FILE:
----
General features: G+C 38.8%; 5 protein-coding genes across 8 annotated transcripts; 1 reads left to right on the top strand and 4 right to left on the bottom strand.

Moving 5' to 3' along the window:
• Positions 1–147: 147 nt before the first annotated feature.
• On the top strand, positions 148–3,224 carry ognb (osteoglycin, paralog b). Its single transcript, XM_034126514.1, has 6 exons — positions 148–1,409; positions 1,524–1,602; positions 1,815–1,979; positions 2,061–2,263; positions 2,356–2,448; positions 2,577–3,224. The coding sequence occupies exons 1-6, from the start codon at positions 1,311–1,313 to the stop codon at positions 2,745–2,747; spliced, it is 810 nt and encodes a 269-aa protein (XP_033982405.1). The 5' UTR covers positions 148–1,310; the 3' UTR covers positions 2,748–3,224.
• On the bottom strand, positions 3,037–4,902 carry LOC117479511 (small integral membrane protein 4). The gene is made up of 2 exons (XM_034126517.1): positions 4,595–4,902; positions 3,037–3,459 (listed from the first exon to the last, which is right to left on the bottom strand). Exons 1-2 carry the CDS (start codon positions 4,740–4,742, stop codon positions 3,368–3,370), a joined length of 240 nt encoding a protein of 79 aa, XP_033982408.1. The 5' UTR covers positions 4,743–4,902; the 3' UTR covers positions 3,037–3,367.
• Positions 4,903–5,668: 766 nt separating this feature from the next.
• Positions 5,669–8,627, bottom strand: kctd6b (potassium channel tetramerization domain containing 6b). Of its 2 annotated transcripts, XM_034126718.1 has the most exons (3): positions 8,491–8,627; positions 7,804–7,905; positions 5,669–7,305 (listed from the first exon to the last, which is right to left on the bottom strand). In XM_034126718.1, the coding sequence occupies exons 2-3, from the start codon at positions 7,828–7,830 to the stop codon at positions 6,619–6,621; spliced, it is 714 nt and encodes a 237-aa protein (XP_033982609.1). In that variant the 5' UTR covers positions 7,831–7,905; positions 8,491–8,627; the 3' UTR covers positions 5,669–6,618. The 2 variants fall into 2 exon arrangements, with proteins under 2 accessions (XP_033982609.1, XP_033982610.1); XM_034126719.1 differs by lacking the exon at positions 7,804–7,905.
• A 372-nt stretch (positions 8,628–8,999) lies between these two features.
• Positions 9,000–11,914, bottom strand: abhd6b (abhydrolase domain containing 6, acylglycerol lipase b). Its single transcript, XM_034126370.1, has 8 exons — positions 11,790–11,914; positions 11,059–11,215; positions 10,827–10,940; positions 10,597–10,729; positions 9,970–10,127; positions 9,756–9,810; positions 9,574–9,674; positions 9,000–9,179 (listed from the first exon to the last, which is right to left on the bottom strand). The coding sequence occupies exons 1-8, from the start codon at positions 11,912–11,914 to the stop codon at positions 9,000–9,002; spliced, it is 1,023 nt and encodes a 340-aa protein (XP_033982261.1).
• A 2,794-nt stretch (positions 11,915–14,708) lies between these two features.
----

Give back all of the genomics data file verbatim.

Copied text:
General features: G+C 38.8%; 5 protein-coding genes across 8 annotated transcripts; 1 reads left to right on the top strand and 4 right to left on the bottom strand.

Moving 5' to 3' along the window:
• Positions 1–147: 147 nt before the first annotated feature.
• On the top strand, positions 148–3,224 carry ognb (osteoglycin, paralog b). Its single transcript, XM_034126514.1, has 6 exons — positions 148–1,409; positions 1,524–1,602; positions 1,815–1,979; positions 2,061–2,263; positions 2,356–2,448; positions 2,577–3,224. The coding sequence occupies exons 1-6, from the start codon at positions 1,311–1,313 to the stop codon at positions 2,745–2,747; spliced, it is 810 nt and encodes a 269-aa protein (XP_033982405.1). The 5' UTR covers positions 148–1,310; the 3' UTR covers positions 2,748–3,224.
• On the bottom strand, positions 3,037–4,902 carry LOC117479511 (small integral membrane protein 4). The gene is made up of 2 exons (XM_034126517.1): positions 4,595–4,902; positions 3,037–3,459 (listed from the first exon to the last, which is right to left on the bottom strand). Exons 1-2 carry the CDS (start codon positions 4,740–4,742, stop codon positions 3,368–3,370), a joined length of 240 nt encoding a protein of 79 aa, XP_033982408.1. The 5' UTR covers positions 4,743–4,902; the 3' UTR covers positions 3,037–3,367.
• Positions 4,903–5,668: 766 nt separating this feature from the next.
• Positions 5,669–8,627, bottom strand: kctd6b (potassium channel tetramerization domain containing 6b). Of its 2 annotated transcripts, XM_034126718.1 has the most exons (3): positions 8,491–8,627; positions 7,804–7,905; positions 5,669–7,305 (listed from the first exon to the last, which is right to left on the bottom strand). In XM_034126718.1, the coding sequence occupies exons 2-3, from the start codon at positions 7,828–7,830 to the stop codon at positions 6,619–6,621; spliced, it is 714 nt and encodes a 237-aa protein (XP_033982609.1). In that variant the 5' UTR covers positions 7,831–7,905; positions 8,491–8,627; the 3' UTR covers positions 5,669–6,618. The 2 variants fall into 2 exon arrangements, with proteins under 2 accessions (XP_033982609.1, XP_033982610.1); XM_034126719.1 differs by lacking the exon at positions 7,804–7,905.
• A 372-nt stretch (positions 8,628–8,999) lies between these two features.
• Positions 9,000–11,914, bottom strand: abhd6b (abhydrolase domain containing 6, acylglycerol lipase b). Its single transcript, XM_034126370.1, has 8 exons — positions 11,790–11,914; positions 11,059–11,215; positions 10,827–10,940; positions 10,597–10,729; positions 9,970–10,127; positions 9,756–9,810; positions 9,574–9,674; positions 9,000–9,179 (listed from the first exon to the last, which is right to left on the bottom strand). The coding sequence occupies exons 1-8, from the start codon at positions 11,912–11,914 to the stop codon at positions 9,000–9,002; spliced, it is 1,023 nt and encodes a 340-aa protein (XP_033982261.1).
• A 2,794-nt stretch (positions 11,915–14,708) lies between these two features.